Because Baby Now We’ve Got Bad Blood

Image result for endometriosis

PC: Wikipedia Commons


I in 10 women suffer from the chronic auto-immune condition known as endometriosis.

I’m one of those ten – a condition I unfortunately inherited from my mother.

mum and me and dad.jpg

If you don’t know what endometriosis is, it is “[a] disease in which tissue similar to the lining inside the uterus … [is] found outside the uterus, where it induces a chronic inflammatory reaction that may result in scar tissue” (according to, 2019).

Basically, if the above makes very little sense to you, endometriosis is painful as all fuck. By the time I was fifteen, my periods were incredibly irregular, excessively heavy, and came twice a month. Each time it came, I’d vomit endlessly until I would inevitably pass out from the pain.

I’m sure I’ve mentioned somewhere before how passing out became so common I’d use disabled toilets because it’d be less obvious whenever I did pass out. (A few times I passed out in non-disabled toilets and it caused a big, melodramatic and rather unfortunately embarrassing circus – something that will actually become a discussion for The Ex Files.)

After years of this, when I was barely 16, I had my first surgery – an attempt to remove the cysts and scarring that had been building up.

I needed a second one just after my 19th birthday.

I’ve been on the pill since my first surgery and I’ve had rounds and rounds of tests. I’m no longer allowed to have more than 2-3 periods a year – which is not much different from before.

Before I was allowed 3-4 periods per year.

But things have gotten worse again, and an attempt to avoid another surgery and potential infertility, so now I’m no longer allowed more than 2 or 3, and as a report that indicated from a specialist back in 2015 that my (and this is a direct quote) “the uterus does not appear to move freely in the pelvis, possibly related to adhesion formation. [Assessment] Raising concerns for background changes of adhesions, [relating] to changes of endometriosis and correlation with clinical findings”; except I was never properly given this report, because my lovely friends, who my darling bridesmaid wanted to be neutral with as everyone insisted that “it was mean on both sides”, no longer believed me when I came to see her. Which means that I never received the report that indicated that I might need surgery to help with my fertility, you know, if I ever wanted kids, back in 2015.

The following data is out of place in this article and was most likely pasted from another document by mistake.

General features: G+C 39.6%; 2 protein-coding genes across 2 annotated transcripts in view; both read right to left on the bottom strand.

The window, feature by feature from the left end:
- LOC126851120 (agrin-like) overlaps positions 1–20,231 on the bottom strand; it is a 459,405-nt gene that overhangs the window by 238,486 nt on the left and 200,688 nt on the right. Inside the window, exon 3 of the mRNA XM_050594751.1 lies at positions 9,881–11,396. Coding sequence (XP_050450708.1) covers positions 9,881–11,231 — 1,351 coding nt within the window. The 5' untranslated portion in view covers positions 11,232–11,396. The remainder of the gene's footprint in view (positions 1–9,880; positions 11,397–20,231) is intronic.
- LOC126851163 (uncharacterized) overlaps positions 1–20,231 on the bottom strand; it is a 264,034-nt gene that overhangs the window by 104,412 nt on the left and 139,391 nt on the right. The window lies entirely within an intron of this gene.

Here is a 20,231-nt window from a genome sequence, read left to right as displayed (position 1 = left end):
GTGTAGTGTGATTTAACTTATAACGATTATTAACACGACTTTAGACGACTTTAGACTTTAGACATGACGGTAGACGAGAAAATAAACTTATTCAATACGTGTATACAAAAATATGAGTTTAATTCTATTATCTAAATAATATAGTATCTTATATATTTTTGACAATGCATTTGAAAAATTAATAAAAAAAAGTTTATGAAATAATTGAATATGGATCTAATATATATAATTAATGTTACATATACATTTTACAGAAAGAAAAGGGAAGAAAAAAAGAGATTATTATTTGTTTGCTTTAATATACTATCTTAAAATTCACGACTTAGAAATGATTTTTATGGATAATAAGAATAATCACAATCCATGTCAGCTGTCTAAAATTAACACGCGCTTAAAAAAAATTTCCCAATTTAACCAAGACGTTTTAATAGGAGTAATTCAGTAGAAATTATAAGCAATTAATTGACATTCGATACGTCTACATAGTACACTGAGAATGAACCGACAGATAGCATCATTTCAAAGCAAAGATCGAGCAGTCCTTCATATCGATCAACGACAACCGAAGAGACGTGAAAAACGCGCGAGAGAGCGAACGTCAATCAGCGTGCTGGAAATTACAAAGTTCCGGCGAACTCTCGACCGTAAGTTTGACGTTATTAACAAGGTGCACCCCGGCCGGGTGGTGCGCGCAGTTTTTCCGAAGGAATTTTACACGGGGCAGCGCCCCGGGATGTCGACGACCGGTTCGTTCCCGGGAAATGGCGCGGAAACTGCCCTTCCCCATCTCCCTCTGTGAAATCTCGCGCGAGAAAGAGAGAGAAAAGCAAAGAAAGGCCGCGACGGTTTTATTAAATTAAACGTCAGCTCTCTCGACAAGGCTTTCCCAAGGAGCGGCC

In fact, it’s a report both Scott and I saw for the first time recently.

It’s also something that my husband’s parents won’t talk to me, or even him, because of, which if you haven’t got the message about how fucking words matter and why you need to own your shit and accept responsibility, maybe you’ll start getting what the reality of that suckerpunch must feel like it.

But it wouldn’t matter what it said, because the endometrial lining has grown since then and now, because I was told I was fine, and not that my ultrasound showed that my uterus was sticking to things, therefore meaning surgery might be necessary.

That could’ve been real nice info to know.

I wonder what would happen now. Would my in-laws suddenly hate the people responsible for my infertility? Would my in-laws be horrified to learn that the people that have come to them, betraying my husband, are the reason why I can’t have children?

Somehow, I doubt it would matter, because they always made it clear they didn’t give a shit how I felt, and that I was nothing more than an object that had one purpose.

Regardless, none of the birth control options I’ve used over the years have ever really helped to stop the pain. It’s like my body knows when “that time of month” is meant to come, and even though – thanks to the miracles of a rather expensive pill – it doesn’t. (Or, for a period of time, the depo.) However, my body still likes to remind me that my stomach (or uterus) would like to self-implode.

And when that time of month does come?

It’s like hell on earth. If I have to work, I have to overdose on strong pain medication to just be able to walk (don’t worry – I dated a pharmacist and my mum is a nursing unit manager with a heavy background in pharmaceuticals. I don’t do anything dangerous or stupid, and I know the exact limits of what I can push and when I can’t).

If I don’t have to work, I still do the same, but I curl up into a ball with heat packs and hope to god I pass out (which, fortunately, still often happens).

Sometimes the pain is so bad that pain medication like Tramadol doesn’t work.

So what’s my point?

My point isn’t to get sympathy, it’s to raise awareness. If you have a daughter, friend, sister, relative or partner that’s suffering from that much pain, something is not right.

I was fortunate. Because of my mother’s previous experiences, I got help early. With a lot of luck, I’ve managed to avoid a lot of pain (which is saying something) and, if it wasn’t for some lovely friends, I’d probably be more fertile.

However, not all women are so lucky. Not all women are listened to. You may genuinely need to fight to get your doctor to listen to you – I know more friends than I can count who weren’t diagnosed with endometriosis until their mid to late twenties. And my doctor didn’t suspect endometriosis when I went in for surgery – the only reason he did, in the end, was because the pain was so bad that they thought my appendix was going to burst (which it actually would, a few years later, and holy mother of god that pain was like no other. Even morphine barely dented that).

Endometriosis can be dangerous to your health and body if left unchecked.

It’s a silent disease from which there is no cure.

We need to spread the word – because no one should not have to go through this alone.




8 thoughts on “Because Baby Now We’ve Got Bad Blood

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